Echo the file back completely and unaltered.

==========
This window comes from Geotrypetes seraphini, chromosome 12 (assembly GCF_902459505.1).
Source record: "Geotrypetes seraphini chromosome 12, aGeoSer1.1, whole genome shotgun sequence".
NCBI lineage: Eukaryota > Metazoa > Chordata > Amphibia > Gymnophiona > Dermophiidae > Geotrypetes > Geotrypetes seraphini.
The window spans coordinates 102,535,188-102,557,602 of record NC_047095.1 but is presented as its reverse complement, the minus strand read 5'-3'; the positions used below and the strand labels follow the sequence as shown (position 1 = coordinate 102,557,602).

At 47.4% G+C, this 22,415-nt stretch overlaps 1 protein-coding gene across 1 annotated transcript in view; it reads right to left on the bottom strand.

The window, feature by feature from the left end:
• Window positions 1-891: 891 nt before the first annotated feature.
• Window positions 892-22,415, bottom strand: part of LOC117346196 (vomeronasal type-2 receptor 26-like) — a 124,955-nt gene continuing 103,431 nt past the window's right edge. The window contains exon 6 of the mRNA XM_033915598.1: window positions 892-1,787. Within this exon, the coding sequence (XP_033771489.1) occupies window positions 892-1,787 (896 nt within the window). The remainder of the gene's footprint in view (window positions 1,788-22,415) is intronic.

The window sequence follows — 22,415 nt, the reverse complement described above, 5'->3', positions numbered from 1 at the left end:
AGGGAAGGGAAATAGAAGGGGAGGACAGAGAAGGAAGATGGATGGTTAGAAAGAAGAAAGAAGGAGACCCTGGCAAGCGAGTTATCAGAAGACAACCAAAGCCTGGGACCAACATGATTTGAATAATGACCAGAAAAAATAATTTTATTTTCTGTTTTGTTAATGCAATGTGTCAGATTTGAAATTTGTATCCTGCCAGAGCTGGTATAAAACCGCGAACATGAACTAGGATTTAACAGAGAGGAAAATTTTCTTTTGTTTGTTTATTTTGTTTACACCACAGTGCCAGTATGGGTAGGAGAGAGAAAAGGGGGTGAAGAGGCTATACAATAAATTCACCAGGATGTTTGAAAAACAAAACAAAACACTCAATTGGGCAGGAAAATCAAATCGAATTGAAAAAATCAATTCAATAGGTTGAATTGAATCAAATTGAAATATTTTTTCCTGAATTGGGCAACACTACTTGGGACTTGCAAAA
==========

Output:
This window comes from Geotrypetes seraphini, chromosome 12 (assembly GCF_902459505.1).
Source record: "Geotrypetes seraphini chromosome 12, aGeoSer1.1, whole genome shotgun sequence".
NCBI lineage: Eukaryota > Metazoa > Chordata > Amphibia > Gymnophiona > Dermophiidae > Geotrypetes > Geotrypetes seraphini.
The window spans coordinates 102,535,188-102,557,602 of record NC_047095.1 but is presented as its reverse complement, the minus strand read 5'-3'; the positions used below and the strand labels follow the sequence as shown (position 1 = coordinate 102,557,602).

At 47.4% G+C, this 22,415-nt stretch overlaps 1 protein-coding gene across 1 annotated transcript in view; it reads right to left on the bottom strand.

The window, feature by feature from the left end:
• Window positions 1-891: 891 nt before the first annotated feature.
• Window positions 892-22,415, bottom strand: part of LOC117346196 (vomeronasal type-2 receptor 26-like) — a 124,955-nt gene continuing 103,431 nt past the window's right edge. The window contains exon 6 of the mRNA XM_033915598.1: window positions 892-1,787. Within this exon, the coding sequence (XP_033771489.1) occupies window positions 892-1,787 (896 nt within the window). The remainder of the gene's footprint in view (window positions 1,788-22,415) is intronic.

The window sequence follows — 22,415 nt, the reverse complement described above, 5'->3', positions numbered from 1 at the left end:
AGGGAAGGGAAATAGAAGGGGAGGACAGAGAAGGAAGATGGATGGTTAGAAAGAAGAAAGAAGGAGACCCTGGCAAGCGAGTTATCAGAAGACAACCAAAGCCTGGGACCAACATGATTTGAATAATGACCAGAAAAAATAATTTTATTTTCTGTTTTGTTAATGCAATGTGTCAGATTTGAAATTTGTATCCTGCCAGAGCTGGTATAAAACCGCGAACATGAACTAGGATTTAACAGAGAGGAAAATTTTCTTTTGTTTGTTTATTTTGTTTACACCACAGTGCCAGTATGGGTAGGAGAGAGAAAAGGGGGTGAAGAGGCTATACAATAAATTCACCAGGATGTTTGAAAAACAAAACAAAACACTCAATTGGGCAGGAAAATCAAATCGAATTGAAAAAATCAATTCAATAGGTTGAATTGAATCAAATTGAAATATTTTTTCCTGAATTGGGCAACACTACTTGGGACTTGCAAAA